Former President Donald J. Trump doesn’t need to form a new political party. He already has one, and he is trying to put the finishing touches on his takeover.

First published in March 2021.

Trump, through his lawyers, notified the various Republican election committees that they couldn’t raise money using his name or likeness. He wanted the donations to come to him directly to avoid it going to any RINOs (Republicans In Name Only).

He’s since walked that back a step or two. In drawing back, though, he gained from the Republican National Committee the agreement that he can veto the use of his name on different pleas of theirs for money.

He wants to control the political money raised, using his own political action committee (PAC) as the bank for the money. Doing so would accomplish a couple of things for Trump.

One, control of fund-raising (he who controls the money controls the party); two, the money goes into his own PAC, meaning he can spend it any way he chooses (warning Will Robinson!!); three, hamstrings the party because he then keeps the party (combined with his control the “base” votes of the party) from funding incumbents, some of whom Trump believes are disloyal to him. And he wants them gone. Is that good for the party’s long-term health?

In other words, Trump has not gone away nor did anyone expect him to truly enjoy his post-presidency in any traditional sense. After all, there are hides to skin.

Then again, this is the only way Trump would enjoy his post-presidency: maintaining power, stroking his ego, having party leaders make the pilgrimage to Mar-a-Lago to get his blessing. Plus, his businesses are in trouble and he likely will need to sell off various expensive properties. There are those pesky investigations going on into his finances. That PAC could come in extra handy. Lawyers to be paid. Loyalists to keep on the paryoll.

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My question to the leaders of the GOP apparatus is: Is this the best path for the long-term strength of the party to elect Republicans?

He isn’t going away. He “controls” millions of votes that aren’t all truly Republican votes, but votes Republicans do need to try to retake the House and Senate in 2022.

Imagine elected officials who not only need to pretend they support Trump but who truly do support him. He wants the full fealty – not just the transactional loyalty he’s seen from some current (maybe most) members of the House and Senate.

Donald Trump “controls” millions of votes that aren’t all truly Republican votes.

Don’t get me wrong. He is using the system to maintain control, which is his right. Will the party let him win? So far, yes.

And/but the party’s job is to elect Republicans. And in many states and congressional districts you won’t win general elections with Trump loyalists. They can win a primary, sure, and likely will. But will those candidates play well in a general election?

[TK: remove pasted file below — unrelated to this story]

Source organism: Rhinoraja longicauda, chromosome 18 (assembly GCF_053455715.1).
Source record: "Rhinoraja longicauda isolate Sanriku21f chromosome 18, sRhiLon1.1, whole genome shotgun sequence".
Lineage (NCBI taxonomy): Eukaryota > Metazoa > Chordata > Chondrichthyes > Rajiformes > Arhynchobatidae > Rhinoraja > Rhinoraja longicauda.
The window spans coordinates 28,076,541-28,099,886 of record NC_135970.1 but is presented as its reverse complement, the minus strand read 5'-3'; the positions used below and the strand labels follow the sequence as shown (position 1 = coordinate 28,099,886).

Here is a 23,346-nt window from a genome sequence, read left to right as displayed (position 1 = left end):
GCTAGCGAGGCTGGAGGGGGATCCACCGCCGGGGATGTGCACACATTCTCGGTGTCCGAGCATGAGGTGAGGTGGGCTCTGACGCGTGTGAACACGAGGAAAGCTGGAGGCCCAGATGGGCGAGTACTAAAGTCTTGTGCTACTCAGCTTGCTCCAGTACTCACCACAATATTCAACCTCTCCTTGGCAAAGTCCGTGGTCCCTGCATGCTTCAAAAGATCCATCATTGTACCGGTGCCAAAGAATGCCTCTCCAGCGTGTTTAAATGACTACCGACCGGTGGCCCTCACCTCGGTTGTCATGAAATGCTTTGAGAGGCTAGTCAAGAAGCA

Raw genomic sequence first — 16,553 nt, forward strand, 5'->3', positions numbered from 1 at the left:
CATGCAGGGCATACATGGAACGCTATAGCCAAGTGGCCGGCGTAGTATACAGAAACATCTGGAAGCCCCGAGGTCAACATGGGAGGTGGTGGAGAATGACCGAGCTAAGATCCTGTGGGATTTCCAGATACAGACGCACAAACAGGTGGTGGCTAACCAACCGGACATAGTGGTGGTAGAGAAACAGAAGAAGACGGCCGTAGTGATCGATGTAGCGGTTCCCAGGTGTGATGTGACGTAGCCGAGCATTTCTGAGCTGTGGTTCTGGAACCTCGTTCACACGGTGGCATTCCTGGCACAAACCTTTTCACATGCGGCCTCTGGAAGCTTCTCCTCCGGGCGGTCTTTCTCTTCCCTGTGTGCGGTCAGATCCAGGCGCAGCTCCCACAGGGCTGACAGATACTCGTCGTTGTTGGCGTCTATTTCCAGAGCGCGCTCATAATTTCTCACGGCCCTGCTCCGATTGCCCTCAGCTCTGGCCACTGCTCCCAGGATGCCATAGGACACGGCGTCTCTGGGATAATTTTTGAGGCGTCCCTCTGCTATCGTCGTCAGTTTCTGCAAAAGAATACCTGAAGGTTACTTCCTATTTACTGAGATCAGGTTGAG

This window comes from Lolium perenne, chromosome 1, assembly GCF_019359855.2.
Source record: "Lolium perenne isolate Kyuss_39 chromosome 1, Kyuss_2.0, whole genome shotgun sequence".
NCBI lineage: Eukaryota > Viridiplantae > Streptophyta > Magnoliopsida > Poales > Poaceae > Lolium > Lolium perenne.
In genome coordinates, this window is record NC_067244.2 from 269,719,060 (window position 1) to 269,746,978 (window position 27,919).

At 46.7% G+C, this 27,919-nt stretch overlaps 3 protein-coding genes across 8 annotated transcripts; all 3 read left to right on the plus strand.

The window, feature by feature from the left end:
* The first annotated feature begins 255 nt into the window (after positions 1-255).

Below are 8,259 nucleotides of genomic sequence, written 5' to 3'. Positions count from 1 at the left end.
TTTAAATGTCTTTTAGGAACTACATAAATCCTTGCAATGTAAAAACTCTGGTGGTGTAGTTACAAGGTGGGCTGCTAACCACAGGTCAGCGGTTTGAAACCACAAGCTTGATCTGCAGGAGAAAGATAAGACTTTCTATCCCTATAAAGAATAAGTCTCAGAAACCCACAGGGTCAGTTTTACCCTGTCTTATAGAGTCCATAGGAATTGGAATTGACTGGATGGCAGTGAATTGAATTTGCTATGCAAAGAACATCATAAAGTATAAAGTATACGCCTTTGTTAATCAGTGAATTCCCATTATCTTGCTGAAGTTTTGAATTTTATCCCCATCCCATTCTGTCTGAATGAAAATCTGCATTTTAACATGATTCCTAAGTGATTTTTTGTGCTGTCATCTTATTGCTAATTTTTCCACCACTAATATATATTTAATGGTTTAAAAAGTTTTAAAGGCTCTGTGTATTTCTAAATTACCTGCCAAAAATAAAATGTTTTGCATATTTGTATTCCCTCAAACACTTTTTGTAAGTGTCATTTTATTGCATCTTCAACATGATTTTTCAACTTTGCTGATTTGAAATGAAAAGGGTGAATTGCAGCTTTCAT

Platforms don’t mean a lot but they are important to whatever message a party wants to convey to voters. Trump vetoed the idea of any platform in 2020. That made the message: Donald Trump.

To reach beyond its base doesn’t call for the cult the GOP is becoming. It requires policies that appeal to voters.

A more normal approach for a post-presidency, would be to help the party take over the House and Senate – not hamstring it by running primaries against their incumbents who have proven they can win. But once again, this is Donald J. Trump we are talking about and “normal” doesn’t apply. Could his approach to politics be the wave of the future? Banking on his charisma to win elections all over the country?

In a way, you might compare him to The Royals at the moment. The “institution” or “the firm” is trying to survive while Harry and Megan point fingers at its control, deep state and racism. Harry and Megan are fighting up stream, though possibly taking a step that will eventually show up as a major moment in the monarchy’s history.

The same with Trump. Can his message of grievance and “only I can solve it” actually have staying power in American politics? Can having no platform be the wave of the future?

At the moment, it looks like it could work in the short term because of Trump. Post-Trump, though, what happens to the party? How many steps will they have lost? Is there another Trump (not by relation but in cult-like force) in the wings? 

B. Jay Cooper, former deputy White House press secretary to Presidents Reagan and George H.W. Bush.

[This piece was originally published in The Screaming Moderate and re-published in PMP Magazine on 12 March 2021, with the author’s consent. | The author writes in a personal capacity.]

(Cover: Flickr/Gage Skidmore. - Donald Trump. | 23 February 2018. / Licensed under a Creative Commons Attribution-ShareAlike 4.0 International License.)

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